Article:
Bruce Schneier of The Atlantic has a good column today - and the words Keep Calm and Carry On brought my mind back to the the time I lived in England during the '80s.
In July of '82, I'd gone down to London for the day to have lunch with my cousin. I'd arrived in the Marleybone area early and decided to walk through Regent's Park. Before exiting and heading for lunch, I stopped to watch the Band of the Royal Greenjackets tuning up for their lunchtime concert on the bandstand. I was quite overcome with the "Britishness" of the whole scene and wished I could stay, sit on the grass, have a beer and enjoy the cultural experience. Alas, I had a commitment and walked away to meet my cousin and her husband. I was approximately 200 meters down the road when the bandstand blew up.
I made it through lunch (with the help of a couple of large whiskies) and was pretty shaken for the remainder of the day.
A couple of years later, my wife and I were riding the tube back out to the northeast end where we usually parked the car. A gentleman in a shabby suit carrying two large shopping bags sat down about ten feet from us on the opposite side of the car. He appeared unshaven and wore a large watch which he repeatedly looked at. He held a copy of the Irish Times and struck his leg with a clenched fist while reading it. Trust me, he immediately grabbed my attention.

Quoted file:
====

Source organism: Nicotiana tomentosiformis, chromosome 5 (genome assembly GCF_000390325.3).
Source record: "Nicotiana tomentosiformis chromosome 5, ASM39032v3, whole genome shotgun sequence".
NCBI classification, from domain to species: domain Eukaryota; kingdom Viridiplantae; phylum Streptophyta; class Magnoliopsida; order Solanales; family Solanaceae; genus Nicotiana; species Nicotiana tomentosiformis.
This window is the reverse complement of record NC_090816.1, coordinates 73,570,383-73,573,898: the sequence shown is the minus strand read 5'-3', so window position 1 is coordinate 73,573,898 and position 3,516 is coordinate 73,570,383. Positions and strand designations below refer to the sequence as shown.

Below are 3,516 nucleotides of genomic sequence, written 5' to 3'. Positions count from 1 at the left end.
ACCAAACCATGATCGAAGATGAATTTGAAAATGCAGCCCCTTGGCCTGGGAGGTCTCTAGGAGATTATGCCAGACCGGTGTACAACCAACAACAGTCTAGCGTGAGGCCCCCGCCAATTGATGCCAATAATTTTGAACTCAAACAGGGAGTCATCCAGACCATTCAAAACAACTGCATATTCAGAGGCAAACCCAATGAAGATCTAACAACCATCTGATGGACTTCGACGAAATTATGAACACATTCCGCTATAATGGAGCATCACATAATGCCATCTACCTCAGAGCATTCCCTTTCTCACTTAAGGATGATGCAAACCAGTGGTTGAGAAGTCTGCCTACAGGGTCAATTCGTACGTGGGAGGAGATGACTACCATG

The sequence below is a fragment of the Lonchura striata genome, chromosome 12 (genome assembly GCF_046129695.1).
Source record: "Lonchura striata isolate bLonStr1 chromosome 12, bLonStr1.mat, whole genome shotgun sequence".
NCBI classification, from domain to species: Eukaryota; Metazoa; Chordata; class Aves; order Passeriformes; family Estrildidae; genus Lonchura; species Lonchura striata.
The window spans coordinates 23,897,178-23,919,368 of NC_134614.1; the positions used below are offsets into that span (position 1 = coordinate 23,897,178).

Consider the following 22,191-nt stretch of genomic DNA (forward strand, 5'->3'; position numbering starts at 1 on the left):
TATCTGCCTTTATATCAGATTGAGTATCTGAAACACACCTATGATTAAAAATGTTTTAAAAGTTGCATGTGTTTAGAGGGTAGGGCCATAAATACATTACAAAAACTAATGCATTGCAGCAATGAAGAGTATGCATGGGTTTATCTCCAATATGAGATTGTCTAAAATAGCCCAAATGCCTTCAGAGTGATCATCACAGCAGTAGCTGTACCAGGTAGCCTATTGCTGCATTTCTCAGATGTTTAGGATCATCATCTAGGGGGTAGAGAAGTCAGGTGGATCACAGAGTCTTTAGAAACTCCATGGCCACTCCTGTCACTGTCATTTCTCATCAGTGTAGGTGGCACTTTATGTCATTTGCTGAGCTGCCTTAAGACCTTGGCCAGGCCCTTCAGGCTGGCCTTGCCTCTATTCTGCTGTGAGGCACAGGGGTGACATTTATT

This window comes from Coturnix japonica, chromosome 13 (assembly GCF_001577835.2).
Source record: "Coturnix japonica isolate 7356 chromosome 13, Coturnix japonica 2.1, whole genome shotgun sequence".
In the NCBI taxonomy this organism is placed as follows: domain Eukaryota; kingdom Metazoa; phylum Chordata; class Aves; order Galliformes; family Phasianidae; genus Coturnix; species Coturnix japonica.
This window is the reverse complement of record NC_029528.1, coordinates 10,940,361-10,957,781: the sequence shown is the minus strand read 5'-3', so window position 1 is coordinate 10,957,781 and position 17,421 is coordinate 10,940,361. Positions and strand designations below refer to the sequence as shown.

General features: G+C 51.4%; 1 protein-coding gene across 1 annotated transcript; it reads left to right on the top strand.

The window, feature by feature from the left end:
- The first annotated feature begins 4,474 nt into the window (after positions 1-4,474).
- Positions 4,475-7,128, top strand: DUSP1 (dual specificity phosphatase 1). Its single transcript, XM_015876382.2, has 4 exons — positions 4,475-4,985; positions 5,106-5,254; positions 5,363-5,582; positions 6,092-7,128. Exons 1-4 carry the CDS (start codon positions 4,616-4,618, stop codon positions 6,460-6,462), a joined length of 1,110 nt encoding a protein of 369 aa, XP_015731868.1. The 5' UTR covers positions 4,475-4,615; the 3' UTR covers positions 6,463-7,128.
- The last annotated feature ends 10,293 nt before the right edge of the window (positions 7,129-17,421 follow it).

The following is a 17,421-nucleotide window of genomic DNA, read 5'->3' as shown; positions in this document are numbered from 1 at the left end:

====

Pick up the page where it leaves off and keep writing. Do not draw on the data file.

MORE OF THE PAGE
Could be that he'd simply had a hard day at work in the "smoke," suffered (like me) from 5 O'clock shadow, had received a nice watch and was in a hurry to get home. This crossed my mind, but I still casually mentioned him to my wife and told her that if he departed the train and left the bags, she was to do exactly what I told he without question or hesitation.
At the next stop, he left the train with his burdens, both physical and whatever anguish the newspaper was causing him.
The point here is that we each need to be more situationally aware and vigilant - reasonably, without letting paranoia replace rationality.
I wonder how many people passed whoever was placing the explosive into the trash cans in Boston and never noticed. Most were probably staring at their hand or talking on the phone, oblivious to everything and everyone around them. Many more were concerned with the race and that's understandable.
The IRA terror campaign never brought Britain to a halt. We never stopped our travels throughout England and Europe because of any terrorist threats. We readily adopted the British tradition of KEEP CALM AND CARRY ON. We paid attention to our surroundings and looked over our shoulders; but never in fear.
The next few days and weeks are going to be rife with speculation, inconvenience and dicomforting thoughts. It's best to Keep On a Keepin' On and not let the terrorists (of whatever ilk he/she/they may be) win.